This site and the various handke blogs

and the handke.scriptmania project  http://www.handke.scriptmania.com/favorite_links_1.html  
 presents academic scholarship, creative personal essays, book reviews, bibliographic materials,
primary texts etc. concerning the writings of Peter Handke.

Submissions (in Rich Text Format) may be sent to[ scriptoman AT lycos.com] in any language.


a few dozen

[1] http://handke--revista-of-reviews.blogspot.com/2010/05/index-page-for-handke-revista-of.html/

[3] http://handke--revista-of-reviews.blogspot.com/2010/05/kali-saltworks-which-has-not-been.html/






25] http://handke-yugo.blogspot.com/2010/05/roloff-summary-take-on-handkes.html/









the  American Scholar caused controversy about Handke, reviews, detailed of Coury/ Pilipp's THE WORKS OF PETER HANDKE, the psycho-biological monograph/ a note on Velica Hoca/ open letter to Robert Silvers + NYRB re: JS Marcus.. 
Member Seattle Psychoanalytic Institute and Society
This LYNX will LEAP you to my HANDKE project sites and BLOGS:
"Sryde Lyde Myde Vorworde Vorhorde Vorborde" [von Alvensleben]
"Siena me fe, disfescimi Maremma." [Dante]
"Ennui [Lange Weile] is the dreambird that
 hatches the egg of
[Walter Benjamin, the essay on Leskov.]

This site and the various handke blogs 
and the handke.scriptmania project

presents academic scholarship, creative personal essays, book reviews,
 bibliographic materials, primary text, etc. concerning the writings of Peter Handke.

Submissions (in Rich Text Format) may be sent to [scriptoman AT lycos.com] in any language.









=Part II=


The psycho-bio monograph

on Peter Handke


=II-A= 2

Résumé of Part I



New York 1971






Encounters, visits

correspondence, comentary



Yugoslav Manifest


Terminus = 87


NOTES 1-00=







Résumé of Part I


In Part One I sought to detail Handke’s psychological liabilities:


[a] his decade-long exposure – starting in 1944, at age two, in Berlin - to violent drunken primal scenes; with a plethora of sequaelae especially for someone diagnosed as autistically hypersensitive which he himself enumerates in his Essay on Tiredness; following on two years as the exclusive love child of a very beautiful young mother of the Slovenian minority in the Austrian province Carinthia; which, too, has its consequences;


[b] the likelihood that his life-long somewhat depressive state of mind is of anaclytic origins, absorbed while a depressed mother [dumped by the love of her life and then marrying his compadre German soldier as surrogate] carried her child to term;


[c] that Handke’s feeling that something dreadful had happened to him early in his life – that is, that he was traumatized - most likely is the result of the exposure, possibly coinciding with the experience of bombing attacks in Berlin, his birth having been entirely normal according to the midwife’s report;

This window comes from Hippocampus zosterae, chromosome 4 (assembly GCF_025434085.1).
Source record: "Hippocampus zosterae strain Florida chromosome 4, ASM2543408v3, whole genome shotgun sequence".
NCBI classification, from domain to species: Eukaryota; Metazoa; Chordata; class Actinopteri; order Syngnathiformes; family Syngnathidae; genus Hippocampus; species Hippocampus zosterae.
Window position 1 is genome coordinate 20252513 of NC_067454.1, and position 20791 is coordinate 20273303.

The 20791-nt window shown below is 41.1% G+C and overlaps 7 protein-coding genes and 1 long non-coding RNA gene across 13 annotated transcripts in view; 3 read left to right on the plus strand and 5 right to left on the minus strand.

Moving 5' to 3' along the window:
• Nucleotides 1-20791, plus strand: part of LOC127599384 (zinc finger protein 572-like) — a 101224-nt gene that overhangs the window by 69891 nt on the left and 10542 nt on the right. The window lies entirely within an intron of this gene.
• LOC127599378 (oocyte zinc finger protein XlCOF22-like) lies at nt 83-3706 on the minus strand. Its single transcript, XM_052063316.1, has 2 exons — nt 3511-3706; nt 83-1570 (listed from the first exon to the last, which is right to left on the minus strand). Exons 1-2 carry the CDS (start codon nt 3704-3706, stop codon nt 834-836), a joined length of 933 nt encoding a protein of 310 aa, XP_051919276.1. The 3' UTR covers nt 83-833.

[d] I emphasized Handke’s extreme hatred of his violent German stepfather, his early preference for his mother’s father, the Slovenian “Ote” Sivec, and Handke’s longing for his mother’s dead Slovenian brothers whose war time letters were a Sivec family heirloom, one of many impulses to become a writer and express a preference for Yugoslavia, as his land of peace; the advantage that accrued from that avunculate also in his passing through a Oedipal phase victorious and with kinder sides; his early turn in a Slovenian and Yugoslav direction; and aversion to matters German;


[e] his early retreat into reading; that is also into fantasy, imagination; an affinity for versions of denial;


[f] his luck, that of an unusually gifted child, in finding a priest to support his wish to attend a boarding school that offered a better education than the village of Griffen;


[g] his entering the boarding school for priests, Tanzenberg, where, however, he felt instantly lonely, and claimed that this was the first time he felt his life-long nausea at other bodies, one of many reasons for his general asociability; and which he left after four years over a principled disagreement; his then attending the regular public high school in Klagenfurt; his working in a packing material factory to earn his keep upon entering the University of Graz to study law, his plan being to acquire the customary sinecure of



talented culturers as a cultural attaché [what a joke it would have been on that service to have the socially so inept Handke prove the exception to all those diplomatically well trained attachés!] in the event his early dream to be a writer did not permit him to live as one without drudgery; his affiliation to the Graz and Austrian avant garde; his becoming professionally adept in writing for Austrian radio and - though playwriting had not been part of the original plan - quick success, writing very much to his generations concerns, as a playwright, success being more gradual, that having been his chief ambition, as a prose writer; his lack of inhibition at speaking publically and to exhibit himself; his publically insulting, his arrogance; the odd contradiction of someone saying that he was “the new Kafka” and doing so with a happy smile.